Muscular dystrophy – Symptoms, causes & risk factor

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Muscular dystrophy

This is a group of diseases which are causing progressive weakness and loss of muscle mass. When someone has muscular dystrophy, then the abnormal genes (known as mutations) are interfering with the production of proteins that are needed to form healthy muscle. There are many different types of muscular dystrophy.

The symptoms of the most common type of muscular dystrophy begin in childhood and they are most commonly happening in boys. Other types of muscular dystrophy do not show symptoms until adulthood. There is not known cure for this dystrophy. The therapy and medications can help to manage the symptoms of this condition and slow the course of this dystrophy.

Contents

Symptoms

Muscular dystrophy

The progressive muscle weakness is the main sign of the muscular dystrophy. Specific signs and symptoms of muscular dystrophy begin at different ages and in different muscle groups which depends on the type of muscular dystrophy.

Duchenne type muscular dystrophy: The most common type of this dystrophy is the Duchenne type. It is most common in boys but also it can happen in girls. There are some studies in which are shown that about 1/3 of boys with Duchenne this dystrophy are not having a family history of this disease and this may happen because the gene involved in it can be subject to a sudden abnormal change (also known as spontaneous mutation). The signs and symptoms which are typically happening in the early childhood are next:

  • Learning disabilities
  • Muscle pain and stiffness
  • Large calf muscles
  • Walking on the toes
  • Waddling gait
  • Trouble running and jumping
  • Difficulties with standing up from a lying or sitting up position
  • Frequent falls

Becker muscular dystrophy: The signs and symptoms of this type of muscular dystrophy are similar to those of Duchenne this dystrophy but they tend to be milder and progress more slowly. Symptoms usually begin in the teens but they may not happen until the mid – 20s or even later.

Other types of muscular dystrophy: There are some types of this dystrophy which are defined by a specific feature or by where in the body symptoms first begin. Here are some other types of this dystrophy:

Congenital: This type of muscular dystrophy is affecting boys and girls and it is apparent at birth or before age two. Some forms progress rapidly and cause severe impairment while other forms progress slowly and they cause only mild disability.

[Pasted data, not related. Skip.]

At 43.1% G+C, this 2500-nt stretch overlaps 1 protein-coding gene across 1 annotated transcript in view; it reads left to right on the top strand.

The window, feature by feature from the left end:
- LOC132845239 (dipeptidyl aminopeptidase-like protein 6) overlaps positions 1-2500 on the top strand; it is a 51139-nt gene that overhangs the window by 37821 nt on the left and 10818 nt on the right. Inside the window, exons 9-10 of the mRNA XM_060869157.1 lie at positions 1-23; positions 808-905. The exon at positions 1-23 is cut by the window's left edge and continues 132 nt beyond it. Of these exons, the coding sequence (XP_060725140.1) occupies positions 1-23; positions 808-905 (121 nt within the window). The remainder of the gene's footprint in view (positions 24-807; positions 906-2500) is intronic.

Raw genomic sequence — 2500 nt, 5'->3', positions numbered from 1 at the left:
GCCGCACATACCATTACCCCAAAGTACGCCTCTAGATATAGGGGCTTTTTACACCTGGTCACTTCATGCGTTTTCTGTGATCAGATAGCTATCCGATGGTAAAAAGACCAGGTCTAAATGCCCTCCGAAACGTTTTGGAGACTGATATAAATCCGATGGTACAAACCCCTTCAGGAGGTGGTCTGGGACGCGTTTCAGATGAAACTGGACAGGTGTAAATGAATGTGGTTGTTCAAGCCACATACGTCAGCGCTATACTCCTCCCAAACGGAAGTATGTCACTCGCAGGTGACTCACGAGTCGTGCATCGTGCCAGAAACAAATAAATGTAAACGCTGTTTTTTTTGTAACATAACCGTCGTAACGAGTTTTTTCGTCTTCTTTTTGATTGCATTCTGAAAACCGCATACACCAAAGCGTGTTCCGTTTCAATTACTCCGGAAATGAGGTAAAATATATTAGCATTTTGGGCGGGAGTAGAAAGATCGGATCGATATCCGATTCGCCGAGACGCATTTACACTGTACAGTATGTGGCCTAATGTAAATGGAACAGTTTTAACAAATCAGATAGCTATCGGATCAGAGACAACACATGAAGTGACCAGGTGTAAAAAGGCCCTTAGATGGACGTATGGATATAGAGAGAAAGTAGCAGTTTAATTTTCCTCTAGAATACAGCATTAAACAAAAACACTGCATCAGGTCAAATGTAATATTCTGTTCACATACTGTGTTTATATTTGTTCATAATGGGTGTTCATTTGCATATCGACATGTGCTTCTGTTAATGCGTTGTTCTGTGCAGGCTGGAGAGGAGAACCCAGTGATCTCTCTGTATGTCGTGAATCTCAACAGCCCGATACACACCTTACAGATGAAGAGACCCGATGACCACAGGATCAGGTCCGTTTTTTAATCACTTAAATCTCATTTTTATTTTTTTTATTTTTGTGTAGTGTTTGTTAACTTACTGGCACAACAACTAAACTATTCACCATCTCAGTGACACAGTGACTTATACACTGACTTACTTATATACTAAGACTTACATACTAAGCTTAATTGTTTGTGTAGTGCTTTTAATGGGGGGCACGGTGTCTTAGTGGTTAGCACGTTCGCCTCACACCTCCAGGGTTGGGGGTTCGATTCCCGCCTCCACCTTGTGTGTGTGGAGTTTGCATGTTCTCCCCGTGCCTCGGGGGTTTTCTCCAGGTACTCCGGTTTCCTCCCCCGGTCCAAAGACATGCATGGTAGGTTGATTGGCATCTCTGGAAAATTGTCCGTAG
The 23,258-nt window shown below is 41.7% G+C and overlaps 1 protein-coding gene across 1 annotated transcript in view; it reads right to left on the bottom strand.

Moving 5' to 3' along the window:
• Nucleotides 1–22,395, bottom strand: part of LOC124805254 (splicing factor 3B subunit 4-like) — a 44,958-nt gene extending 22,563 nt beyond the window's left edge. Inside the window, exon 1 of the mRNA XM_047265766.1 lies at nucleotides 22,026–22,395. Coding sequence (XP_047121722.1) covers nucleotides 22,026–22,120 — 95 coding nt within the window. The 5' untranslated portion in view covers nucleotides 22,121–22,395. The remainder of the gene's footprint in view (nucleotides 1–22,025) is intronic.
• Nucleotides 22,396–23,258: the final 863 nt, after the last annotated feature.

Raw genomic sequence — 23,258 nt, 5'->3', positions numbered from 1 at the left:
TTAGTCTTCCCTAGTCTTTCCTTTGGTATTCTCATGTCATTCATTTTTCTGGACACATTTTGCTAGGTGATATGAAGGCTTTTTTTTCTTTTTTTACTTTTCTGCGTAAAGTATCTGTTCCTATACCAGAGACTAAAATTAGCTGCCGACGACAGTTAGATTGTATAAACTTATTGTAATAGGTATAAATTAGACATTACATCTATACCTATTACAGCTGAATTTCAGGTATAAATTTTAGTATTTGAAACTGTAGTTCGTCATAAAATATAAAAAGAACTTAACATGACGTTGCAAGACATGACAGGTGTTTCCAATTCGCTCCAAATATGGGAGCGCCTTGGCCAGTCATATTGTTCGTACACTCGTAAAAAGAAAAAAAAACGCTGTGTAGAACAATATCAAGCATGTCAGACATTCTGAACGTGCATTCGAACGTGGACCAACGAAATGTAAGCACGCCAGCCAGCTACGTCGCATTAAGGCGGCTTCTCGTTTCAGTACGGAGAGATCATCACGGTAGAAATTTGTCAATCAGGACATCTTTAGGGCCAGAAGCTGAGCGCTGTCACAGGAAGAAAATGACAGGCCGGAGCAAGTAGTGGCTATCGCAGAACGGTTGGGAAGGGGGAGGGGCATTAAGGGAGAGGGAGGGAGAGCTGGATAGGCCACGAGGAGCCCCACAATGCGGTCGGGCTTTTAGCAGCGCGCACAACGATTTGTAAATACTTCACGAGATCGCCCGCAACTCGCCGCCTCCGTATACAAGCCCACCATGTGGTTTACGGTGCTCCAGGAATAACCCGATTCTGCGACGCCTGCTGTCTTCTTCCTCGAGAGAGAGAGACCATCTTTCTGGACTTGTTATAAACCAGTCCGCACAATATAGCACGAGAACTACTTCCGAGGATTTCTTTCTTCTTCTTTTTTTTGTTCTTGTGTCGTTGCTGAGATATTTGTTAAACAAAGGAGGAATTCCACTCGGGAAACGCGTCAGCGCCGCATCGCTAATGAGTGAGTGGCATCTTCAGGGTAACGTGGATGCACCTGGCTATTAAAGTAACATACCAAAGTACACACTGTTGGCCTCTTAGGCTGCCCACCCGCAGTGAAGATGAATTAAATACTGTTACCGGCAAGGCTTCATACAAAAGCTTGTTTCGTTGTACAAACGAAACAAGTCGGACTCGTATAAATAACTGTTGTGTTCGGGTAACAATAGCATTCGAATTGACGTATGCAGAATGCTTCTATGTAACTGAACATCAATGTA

Facioscapulohumeral (FSHD): Usually, muscle weakness happens in the faces and shoulders. When a person affected by FSHD raises his or her arms, then the shoulder blades might stick out like wings. The onset usually happens in the teenage years but it can begin in the childhood or as late as age 40.

Myotonic: This type of muscular dystrophy is also known as Steinert’s disease. This type is characterized by an inability to relax muscles at will following contractions. This is the most common form of the adult – onset this dystrophy. The neck and facial muscles are usually the first to be affected.

Limb – girdle: Usually, the shoulder muscles and hip are affected by this type of this dystrophy. Those people who have this type of this dystrophy may have difficulty of lifting the front part of the foot and it can trip frequently. The symptoms of this type of muscular dystrophy usually begin in the childhood or teenage years.

Causes

There are some genes which are involved in making proteins that can protect muscle fibers from damage. When one of these genes is defective, then the muscular dystrophy is happening. Each form of this dystrophy is caused by a genetic mutation which is particular to that type of disease. It is known that many of these mutations are inherited. But also there are some mutations which can happen spontaneously in the mother’s egg or the developing embryo and they can be passed on the next generation.

Risk factors

The muscular dystrophy can happen both in men and women and in all ages and races. Duchenne, the most common type of muscular dystrophy, usually happens in boys. Those people who have a family history of this dystrophy have increased chances of developing this disease or passing it on their children.

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